# Is it true that if the product of elements of two sets, and sum of elements are the same, then the two sets are the same?

We wish to either show the following or find a counterexample:

For any two sets of positive integers $A$ and $B$, if $|A| = |B|$, $\sum_{a \in A}^{}a = \sum_{b \in B}^{}b$, and $\prod_{a \in A}^{}a = \prod_{b \in B}^{}b$ then $A = B$

The converse of the statement above is is certainly true, but the truth of the actual conjecture is not obvious.

An equivalent way to express the conjecture is as follows:

Let $S$ and $T$ be finite sequences of positive integers, and let them be the same length. Also, no integer can appear more than once a given sequence. If $\sum_{x \in S}^{}x = \sum_{y \in T}^{}y$ and $\prod_{x \in S}^{}x = \prod_{y \in T}^{}y$ then sequence $S$ is a permutation of sequence $T$

If the conjecture is correct, then the following algorithm will correctly determine whether two one-dimensional arrays of distinct positive integers contain the same elements:

DEFINE FUNCTION permutation_check(ARRAY A, ARRAY B)

DOUBLE FLOAT acum_log <- 0; // accumulator of logorithmic evaluations
INT          acum     <- 0; // accumulator

FOR i = 1 to A.last_index
a  <- a  + A[i]  - B[i]

acum_log <- acum_log + LOG(A[i]) - LOG(B[i])
END_FOR

IF (a != 0 or ABSOLUTE_VALUE(acum_log) > 0.0001)
RETURN "A is NOT a permutation of B"; // certainly correct
END_IF

RETURN "A is a permutation of B"; // dubious

END FUNCTION DEFINTION

• Consider the roots of the polynomials $x^3-3x^2+7x-100$ and $x^3-3x^2-20x-100$. – Jack D'Aurizio Oct 18 '17 at 17:31
• @JackD'Aurizio wrote, "Consider the roots of the polynomial $x^3−3*x^2+7*x−100 = 0$" However, the set of real root to that polynomial only contains one element, and it is $x ≈ 5.271115886$. That is not an integer. I am only concerned with sets of positive integers. Also, I am mainly interested in sets containing more than one element. – Toothpick Anemone Oct 18 '17 at 17:37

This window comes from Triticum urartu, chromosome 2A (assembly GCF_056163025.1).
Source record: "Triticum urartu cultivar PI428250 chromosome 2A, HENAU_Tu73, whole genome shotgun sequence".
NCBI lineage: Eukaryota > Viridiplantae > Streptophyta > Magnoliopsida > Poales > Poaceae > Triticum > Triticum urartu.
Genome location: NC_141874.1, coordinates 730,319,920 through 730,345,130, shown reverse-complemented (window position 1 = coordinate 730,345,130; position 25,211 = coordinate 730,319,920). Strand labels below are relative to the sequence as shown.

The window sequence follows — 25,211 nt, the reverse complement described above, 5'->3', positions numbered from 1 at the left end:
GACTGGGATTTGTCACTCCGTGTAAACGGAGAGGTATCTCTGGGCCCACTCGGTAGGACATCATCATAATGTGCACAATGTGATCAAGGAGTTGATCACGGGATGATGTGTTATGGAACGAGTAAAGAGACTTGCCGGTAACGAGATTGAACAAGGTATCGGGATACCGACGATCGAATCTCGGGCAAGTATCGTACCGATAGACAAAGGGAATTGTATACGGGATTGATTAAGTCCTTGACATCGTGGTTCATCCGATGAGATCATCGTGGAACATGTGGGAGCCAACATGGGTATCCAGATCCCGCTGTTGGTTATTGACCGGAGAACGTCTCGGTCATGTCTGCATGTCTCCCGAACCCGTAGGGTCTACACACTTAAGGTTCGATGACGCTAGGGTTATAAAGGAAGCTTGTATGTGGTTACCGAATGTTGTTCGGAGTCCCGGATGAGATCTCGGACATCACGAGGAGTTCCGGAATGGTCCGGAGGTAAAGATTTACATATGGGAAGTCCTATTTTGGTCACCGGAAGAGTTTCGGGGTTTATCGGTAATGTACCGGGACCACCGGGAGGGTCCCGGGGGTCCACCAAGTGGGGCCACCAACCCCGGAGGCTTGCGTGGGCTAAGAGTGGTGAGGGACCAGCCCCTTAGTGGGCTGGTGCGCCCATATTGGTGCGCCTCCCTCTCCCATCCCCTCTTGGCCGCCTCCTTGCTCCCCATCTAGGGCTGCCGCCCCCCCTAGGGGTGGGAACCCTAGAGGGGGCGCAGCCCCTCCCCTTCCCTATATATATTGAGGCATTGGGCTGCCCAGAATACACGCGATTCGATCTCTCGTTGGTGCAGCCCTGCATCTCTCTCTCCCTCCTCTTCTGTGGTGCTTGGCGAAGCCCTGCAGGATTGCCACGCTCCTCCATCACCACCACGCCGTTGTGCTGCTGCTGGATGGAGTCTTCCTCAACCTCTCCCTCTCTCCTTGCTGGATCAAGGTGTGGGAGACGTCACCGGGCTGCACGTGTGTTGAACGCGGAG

• All right, the roots of those polynomials are not positive integers, but they can be made so by a little tweaking. I thought the main idea was clear: just two constraints (on $\sum$ and $\prod$) stand no chance of fixing a whole subset of $\mathbb{N}^+$ with cardinality $\geq 3$. – Jack D'Aurizio Oct 18 '17 at 17:49
• On the other hand, this spawns an interesting question about polynomials, i.e. to find two monic third-degree polynomials with positive integer roots, having $mx$ as difference. – Jack D'Aurizio Oct 18 '17 at 17:51
• Then 5xum answer can be read as: $x^3-20x^2+81x-90$ and $x^3-20x^2+109x-90$ do the job. – Jack D'Aurizio Oct 18 '17 at 17:52

My initial gut feeling was "I'd bet my left kidney that can't be true". Why? Because you only set two constraints, which might well be enough if you only have two variables (and it turns out, it is), but you have no limitation on the number of variables. Clearly, that can't be true in the reals, and sure $\mathbb N$ is a little more restrictive, but still. I'd bet even just $3$ elements can give a counterexample.

Turns out the gut feeling was right, the answer is No. Take $\{1,9,10\}$ and $\{2,3,15\}$ as a counterexample.

If you are curious, here's the python code I used to find this counterexample (it's a simple brute force search)

def find_counter(n):
sum_prod = {}
for a in range(1, n):
for b in range(a+1, n):
for c in range(b+1, n):
s = a + b + c
p = a * b * c
if (s,p) in sum_prod:
return sum_prod[(s,p)], (a,b,c)
sum_prod[(s,p)] = (a,b,c)

find_counter(100)

• Π {1, 9,10} = 90 = Π {2, 3,15} . . . . . Σ{2, 3,15} = 20 = Σ {1, 9,10} = 20 Yes! your counterexample works! – Toothpick Anemone Oct 18 '17 at 17:44